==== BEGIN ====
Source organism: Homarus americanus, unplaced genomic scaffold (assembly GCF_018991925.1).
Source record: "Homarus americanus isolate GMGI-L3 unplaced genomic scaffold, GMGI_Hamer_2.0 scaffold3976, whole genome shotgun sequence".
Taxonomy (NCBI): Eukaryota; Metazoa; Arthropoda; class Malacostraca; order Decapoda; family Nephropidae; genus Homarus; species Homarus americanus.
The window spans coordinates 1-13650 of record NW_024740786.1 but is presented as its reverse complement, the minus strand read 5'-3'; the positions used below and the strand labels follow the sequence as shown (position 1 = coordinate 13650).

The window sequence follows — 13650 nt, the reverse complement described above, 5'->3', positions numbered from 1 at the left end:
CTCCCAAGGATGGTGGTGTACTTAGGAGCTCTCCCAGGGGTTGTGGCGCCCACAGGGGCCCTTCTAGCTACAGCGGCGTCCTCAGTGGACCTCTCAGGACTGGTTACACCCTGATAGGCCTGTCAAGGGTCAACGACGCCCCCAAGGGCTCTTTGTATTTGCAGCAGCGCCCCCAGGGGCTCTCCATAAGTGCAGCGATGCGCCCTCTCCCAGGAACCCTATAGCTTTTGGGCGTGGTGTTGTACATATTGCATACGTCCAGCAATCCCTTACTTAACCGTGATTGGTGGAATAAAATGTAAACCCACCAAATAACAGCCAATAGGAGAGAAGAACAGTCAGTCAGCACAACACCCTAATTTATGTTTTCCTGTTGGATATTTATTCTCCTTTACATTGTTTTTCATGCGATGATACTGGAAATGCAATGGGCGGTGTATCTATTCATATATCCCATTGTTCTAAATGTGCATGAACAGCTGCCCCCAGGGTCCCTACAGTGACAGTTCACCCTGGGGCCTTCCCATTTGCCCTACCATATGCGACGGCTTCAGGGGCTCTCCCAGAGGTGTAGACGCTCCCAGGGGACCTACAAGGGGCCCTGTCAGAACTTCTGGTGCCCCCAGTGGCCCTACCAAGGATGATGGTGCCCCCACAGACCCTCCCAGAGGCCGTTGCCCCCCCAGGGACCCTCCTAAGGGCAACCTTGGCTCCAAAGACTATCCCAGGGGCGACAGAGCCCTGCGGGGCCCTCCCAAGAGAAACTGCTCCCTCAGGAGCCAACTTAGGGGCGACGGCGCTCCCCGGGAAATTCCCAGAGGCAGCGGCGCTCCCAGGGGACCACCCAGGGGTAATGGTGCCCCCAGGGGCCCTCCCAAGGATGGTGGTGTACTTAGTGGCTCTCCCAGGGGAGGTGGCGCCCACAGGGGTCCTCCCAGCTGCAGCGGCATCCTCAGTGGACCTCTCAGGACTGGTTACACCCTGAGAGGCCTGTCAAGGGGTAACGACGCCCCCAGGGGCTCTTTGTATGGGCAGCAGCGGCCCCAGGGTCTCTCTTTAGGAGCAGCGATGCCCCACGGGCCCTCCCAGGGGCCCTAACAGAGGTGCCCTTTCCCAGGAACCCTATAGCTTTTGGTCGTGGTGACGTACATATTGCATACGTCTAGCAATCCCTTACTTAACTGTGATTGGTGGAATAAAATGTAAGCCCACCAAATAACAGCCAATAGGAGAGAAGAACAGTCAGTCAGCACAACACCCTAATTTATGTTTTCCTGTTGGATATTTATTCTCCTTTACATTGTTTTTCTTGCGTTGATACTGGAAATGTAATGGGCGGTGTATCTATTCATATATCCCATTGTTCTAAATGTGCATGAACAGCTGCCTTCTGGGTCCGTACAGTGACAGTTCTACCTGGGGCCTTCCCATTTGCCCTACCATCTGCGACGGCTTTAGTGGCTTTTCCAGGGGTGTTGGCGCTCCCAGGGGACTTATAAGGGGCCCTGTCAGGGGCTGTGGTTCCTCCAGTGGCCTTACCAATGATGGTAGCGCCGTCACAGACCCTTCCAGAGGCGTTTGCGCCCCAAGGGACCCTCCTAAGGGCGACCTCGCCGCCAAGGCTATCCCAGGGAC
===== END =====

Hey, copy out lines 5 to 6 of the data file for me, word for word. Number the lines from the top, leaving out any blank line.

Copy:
The window sequence follows — 13650 nt, the reverse complement described above, 5'->3', positions numbered from 1 at the left end:
CTCCCAAGGATGGTGGTGTACTTAGGAGCTCTCCCAGGGGTTGTGGCGCCCACAGGGGCCCTTCTAGCTACAGCGGCGTCCTCAGTGGACCTCTCAGGACTGGTTACACCCTGATAGGCCTGTCAAGGGTCAACGACGCCCCCAAGGGCTCTTTGTATTTGCAGCAGCGCCCCCAGGGGCTCTCCATAAGTGCAGCGATGCGCCCTCTCCCAGGAACCCTATAGCTTTTGGGCGTGGTGTTGTACATATTGCATACGTCCAGCAATCCCTTACTTAACCGTGATTGGTGGAATAAAATGTAAACCCACCAAATAACAGCCAATAGGAGAGAAGAACAGTCAGTCAGCACAACACCCTAATTTATGTTTTCCTGTTGGATATTTATTCTCCTTTACATTGTTTTTCATGCGATGATACTGGAAATGCAATGGGCGGTGTATCTATTCATATATCCCATTGTTCTAAATGTGCATGAACAGCTGCCCCCAGGGTCCCTACAGTGACAGTTCACCCTGGGGCCTTCCCATTTGCCCTACCATATGCGACGGCTTCAGGGGCTCTCCCAGAGGTGTAGACGCTCCCAGGGGACCTACAAGGGGCCCTGTCAGAACTTCTGGTGCCCCCAGTGGCCCTACCAAGGATGATGGTGCCCCCACAGACCCTCCCAGAGGCCGTTGCCCCCCCAGGGACCCTCCTAAGGGCAACCTTGGCTCCAAAGACTATCCCAGGGGCGACAGAGCCCTGCGGGGCCCTCCCAAGAGAAACTGCTCCCTCAGGAGCCAACTTAGGGGCGACGGCGCTCCCCGGGAAATTCCCAGAGGCAGCGGCGCTCCCAGGGGACCACCCAGGGGTAATGGTGCCCCCAGGGGCCCTCCCAAGGATGGTGGTGTACTTAGTGGCTCTCCCAGGGGAGGTGGCGCCCACAGGGGTCCTCCCAGCTGCAGCGGCATCCTCAGTGGACCTCTCAGGACTGGTTACACCCTGAGAGGCCTGTCAAGGGGTAACGACGCCCCCAGGGGCTCTTTGTATGGGCAGCAGCGGCCCCAGGGTCTCTCTTTAGGAGCAGCGATGCCCCACGGGCCCTCCCAGGGGCCCTAACAGAGGTGCCCTTTCCCAGGAACCCTATAGCTTTTGGTCGTGGTGACGTACATATTGCATACGTCTAGCAATCCCTTACTTAACTGTGATTGGTGGAATAAAATGTAAGCCCACCAAATAACAGCCAATAGGAGAGAAGAACAGTCAGTCAGCACAACACCCTAATTTATGTTTTCCTGTTGGATATTTATTCTCCTTTACATTGTTTTTCTTGCGTTGATACTGGAAATGTAATGGGCGGTGTATCTATTCATATATCCCATTGTTCTAAATGTGCATGAACAGCTGCCTTCTGGGTCCGTACAGTGACAGTTCTACCTGGGGCCTTCCCATTTGCCCTACCATCTGCGACGGCTTTAGTGGCTTTTCCAGGGGTGTTGGCGCTCCCAGGGGACTTATAAGGGGCCCTGTCAGGGGCTGTGGTTCCTCCAGTGGCCTTACCAATGATGGTAGCGCCGTCACAGACCCTTCCAGAGGCGTTTGCGCCCCAAGGGACCCTCCTAAGGGCGACCTCGCCGCCAAGGCTATCCCAGGGAC